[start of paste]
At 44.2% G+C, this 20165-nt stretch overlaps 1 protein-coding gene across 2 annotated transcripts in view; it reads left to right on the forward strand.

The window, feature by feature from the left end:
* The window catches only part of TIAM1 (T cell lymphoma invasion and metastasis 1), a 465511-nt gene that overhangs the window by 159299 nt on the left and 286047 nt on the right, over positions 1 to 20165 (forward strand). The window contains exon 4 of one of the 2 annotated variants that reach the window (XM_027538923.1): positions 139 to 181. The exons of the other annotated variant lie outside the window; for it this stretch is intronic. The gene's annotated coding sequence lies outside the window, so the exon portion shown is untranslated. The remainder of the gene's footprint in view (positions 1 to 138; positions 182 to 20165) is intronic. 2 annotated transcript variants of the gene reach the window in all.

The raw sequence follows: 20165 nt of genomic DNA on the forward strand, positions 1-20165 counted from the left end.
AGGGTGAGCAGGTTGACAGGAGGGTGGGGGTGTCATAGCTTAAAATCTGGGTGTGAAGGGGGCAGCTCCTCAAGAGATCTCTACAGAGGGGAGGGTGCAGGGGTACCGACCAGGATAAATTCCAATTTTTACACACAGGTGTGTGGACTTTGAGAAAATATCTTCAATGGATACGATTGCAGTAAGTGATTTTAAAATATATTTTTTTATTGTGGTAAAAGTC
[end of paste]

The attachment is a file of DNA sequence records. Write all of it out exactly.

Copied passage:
At 44.2% G+C, this 20165-nt stretch overlaps 1 protein-coding gene across 2 annotated transcripts in view; it reads left to right on the forward strand.

The window, feature by feature from the left end:
* The window catches only part of TIAM1 (T cell lymphoma invasion and metastasis 1), a 465511-nt gene that overhangs the window by 159299 nt on the left and 286047 nt on the right, over positions 1 to 20165 (forward strand). The window contains exon 4 of one of the 2 annotated variants that reach the window (XM_027538923.1): positions 139 to 181. The exons of the other annotated variant lie outside the window; for it this stretch is intronic. The gene's annotated coding sequence lies outside the window, so the exon portion shown is untranslated. The remainder of the gene's footprint in view (positions 1 to 138; positions 182 to 20165) is intronic. 2 annotated transcript variants of the gene reach the window in all.

The raw sequence follows: 20165 nt of genomic DNA on the forward strand, positions 1-20165 counted from the left end.
AGGGTGAGCAGGTTGACAGGAGGGTGGGGGTGTCATAGCTTAAAATCTGGGTGTGAAGGGGGCAGCTCCTCAAGAGATCTCTACAGAGGGGAGGGTGCAGGGGTACCGACCAGGATAAATTCCAATTTTTACACACAGGTGTGTGGACTTTGAGAAAATATCTTCAATGGATACGATTGCAGTAAGTGATTTTAAAATATATTTTTTTATTGTGGTAAAAGTC